Pursuing nurse practioner degree without RN experience - page 3

by huangsoRN | 12,861 Views | 30 Comments

Hi everyone, this is my first thread. I just passed my NCLEX in mid september and is wondering if it's a good idea to pursue nurse practitioner degree without RN experience? Also, how's the market out there for nurse... Read More


  1. 0
    Quote from analong
    @jollie

    thank you so much. i have applied to a direct entry program. it seems that the only negative thoughts come from "seasoned rns." from posts that i've read, they seem to convey the idea that "seasoned rns" are the best and never make any mistakes. yes mistakes can be dangerous, but doctors make mistakes, "seasoned rns" make mistakes, and yes nps make mistakes. but just to discount someone because they have not spent 20 years right next to a patient seems unfair. to me it airs on the side of jealousy and comes off very arrogantly. if you are good your good, if you are bad your bad. this includes doctors and nurses. the rivalry needs to stop.
    perhaps the only negative thoughts you've paid attention to come from seasoned rns, or perhaps you've just developed an attitude against seasoned rns. as an rn of more than three decades experience, i will admit to you that we all make mistakes. everyone -- experienced nurses, inexperienced nurses, physicians, nps and everyone else. as far as i know, though, no one is suggesting that you spend "20 years right next to the patient." we're advocating that you have some bedside experience before going on to become a nurse practitioner. five years would be ideal, two might be adequate and anything less is just not good enough. this is neither arrogance nor jealousy -- it's an educated and experienced opinion.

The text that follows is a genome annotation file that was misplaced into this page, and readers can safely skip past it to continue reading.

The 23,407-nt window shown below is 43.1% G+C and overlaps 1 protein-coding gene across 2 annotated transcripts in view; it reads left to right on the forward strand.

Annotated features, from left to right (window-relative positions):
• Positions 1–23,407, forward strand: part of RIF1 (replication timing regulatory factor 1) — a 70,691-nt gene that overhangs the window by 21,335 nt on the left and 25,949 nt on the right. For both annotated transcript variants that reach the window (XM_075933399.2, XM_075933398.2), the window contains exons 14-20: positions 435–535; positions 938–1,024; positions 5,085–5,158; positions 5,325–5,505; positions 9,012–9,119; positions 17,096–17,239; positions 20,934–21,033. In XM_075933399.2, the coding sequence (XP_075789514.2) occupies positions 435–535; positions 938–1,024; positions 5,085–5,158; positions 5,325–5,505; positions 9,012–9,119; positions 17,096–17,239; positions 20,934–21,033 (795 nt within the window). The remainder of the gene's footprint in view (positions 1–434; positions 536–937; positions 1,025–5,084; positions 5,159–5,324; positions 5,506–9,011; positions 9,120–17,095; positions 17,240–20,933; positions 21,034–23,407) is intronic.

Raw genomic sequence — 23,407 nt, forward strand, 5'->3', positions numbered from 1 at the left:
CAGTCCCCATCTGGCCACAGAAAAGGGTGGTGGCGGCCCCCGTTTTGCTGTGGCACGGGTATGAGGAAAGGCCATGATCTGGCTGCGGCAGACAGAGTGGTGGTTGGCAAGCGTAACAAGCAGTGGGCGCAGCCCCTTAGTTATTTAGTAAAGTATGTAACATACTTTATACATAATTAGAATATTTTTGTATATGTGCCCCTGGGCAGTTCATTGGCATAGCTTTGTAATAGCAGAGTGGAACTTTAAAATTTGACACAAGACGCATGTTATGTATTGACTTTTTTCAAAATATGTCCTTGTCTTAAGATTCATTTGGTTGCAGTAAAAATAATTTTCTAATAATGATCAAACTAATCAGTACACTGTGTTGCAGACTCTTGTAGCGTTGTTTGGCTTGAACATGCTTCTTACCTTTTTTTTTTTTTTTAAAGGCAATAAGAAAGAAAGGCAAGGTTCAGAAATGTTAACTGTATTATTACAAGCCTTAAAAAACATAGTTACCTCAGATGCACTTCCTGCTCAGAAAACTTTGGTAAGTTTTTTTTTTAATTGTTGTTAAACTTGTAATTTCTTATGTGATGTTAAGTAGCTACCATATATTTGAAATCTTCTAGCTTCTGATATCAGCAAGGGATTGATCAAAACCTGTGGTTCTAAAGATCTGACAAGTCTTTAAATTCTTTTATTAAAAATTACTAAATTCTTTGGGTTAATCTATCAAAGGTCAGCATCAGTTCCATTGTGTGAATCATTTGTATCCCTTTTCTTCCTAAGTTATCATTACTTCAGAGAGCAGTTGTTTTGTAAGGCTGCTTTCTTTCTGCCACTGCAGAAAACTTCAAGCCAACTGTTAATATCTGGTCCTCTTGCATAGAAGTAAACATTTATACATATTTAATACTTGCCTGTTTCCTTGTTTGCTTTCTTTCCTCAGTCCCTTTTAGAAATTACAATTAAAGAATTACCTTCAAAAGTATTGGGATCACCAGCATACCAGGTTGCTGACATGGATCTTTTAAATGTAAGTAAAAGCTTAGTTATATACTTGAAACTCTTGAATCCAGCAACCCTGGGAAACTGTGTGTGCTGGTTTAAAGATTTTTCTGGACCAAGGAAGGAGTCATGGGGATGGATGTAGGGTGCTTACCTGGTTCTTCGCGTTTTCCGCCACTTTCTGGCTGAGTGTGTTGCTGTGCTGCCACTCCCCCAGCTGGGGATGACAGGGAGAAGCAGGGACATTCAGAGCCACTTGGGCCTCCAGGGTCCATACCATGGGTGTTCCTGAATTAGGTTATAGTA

frankly, anyone who dismisses those who disagree with her as "airing on the side of jealously" comes off pretty arrogantly in my book. (did you mean "erring"?) i can assure you that i'm not jealous of anyone who wishes to become an np. if i wanted to be an np, i'd go off and obtain the necessary education to be one, and i think most of us seasoned nurses for whom you seem to have so little respect would agree.

    i would suggest that whether or not you spend some time at the bedside before rushing off to an advanced practice degree, you can learn an awful lot from the seasoned nurses you encounter. unless you're too arrogant to listen to them.
  2. 0
    I understand where you are coming from. When I was getting ready to graduate nursing school just over a year ago I thought that I would put in my two years as a bedside nurse and then I would go right back to school to get my master's because I know I really want to be an NP. BUT...after a year on the floor I have realized what I couldn't have possibly known before...How crucially important bedside nursing experience is to be a good nurse practitioner and that it's going to take probably at least 5 years before I feel like I have the experience, knowledge, comfort level, and expertise to be the excellent NP I know I want to be.

    So can you go straight into getting your master's? You sure can. But you don't even realize what you don't know because you haven't even been on the floor yet. Seriously, nursing is something that the more you learn the more you realize how little you know. I still study after my shifts. I am constantly doing CEU's, reading research, and will be going to my first conference this year. I want to sit for the CCRN exam as soon as I can. So I am still accomplishing things. I am working as hard as I can to learn as much as I can. But NOTHING beats the experience @ the bedside. No book, no conference, no degree can replace it. So please I urge you to work at least a year before you make the decision to go back to school. I'm sure this is not what you want to hear but it's the truth. I also feel like going straight to getting your master's you'll miss out on the joys of being @ the bedside. The dynamic is SO different as an NP. I wish you all the best in your journey!
  3. 0
    Quote from ruby vee